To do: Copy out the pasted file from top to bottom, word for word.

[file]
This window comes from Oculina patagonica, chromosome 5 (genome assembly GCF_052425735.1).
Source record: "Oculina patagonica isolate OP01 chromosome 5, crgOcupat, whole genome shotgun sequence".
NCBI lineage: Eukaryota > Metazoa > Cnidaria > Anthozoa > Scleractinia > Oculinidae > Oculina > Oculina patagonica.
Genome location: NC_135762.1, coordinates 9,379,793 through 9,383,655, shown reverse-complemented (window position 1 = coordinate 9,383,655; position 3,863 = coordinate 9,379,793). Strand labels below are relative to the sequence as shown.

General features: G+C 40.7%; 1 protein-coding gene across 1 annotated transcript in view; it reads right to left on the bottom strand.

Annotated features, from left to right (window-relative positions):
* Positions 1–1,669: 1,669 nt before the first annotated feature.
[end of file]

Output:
This window comes from Oculina patagonica, chromosome 5 (genome assembly GCF_052425735.1).
Source record: "Oculina patagonica isolate OP01 chromosome 5, crgOcupat, whole genome shotgun sequence".
NCBI lineage: Eukaryota > Metazoa > Cnidaria > Anthozoa > Scleractinia > Oculinidae > Oculina > Oculina patagonica.
Genome location: NC_135762.1, coordinates 9,379,793 through 9,383,655, shown reverse-complemented (window position 1 = coordinate 9,383,655; position 3,863 = coordinate 9,379,793). Strand labels below are relative to the sequence as shown.

General features: G+C 40.7%; 1 protein-coding gene across 1 annotated transcript in view; it reads right to left on the bottom strand.

Annotated features, from left to right (window-relative positions):
* Positions 1–1,669: 1,669 nt before the first annotated feature.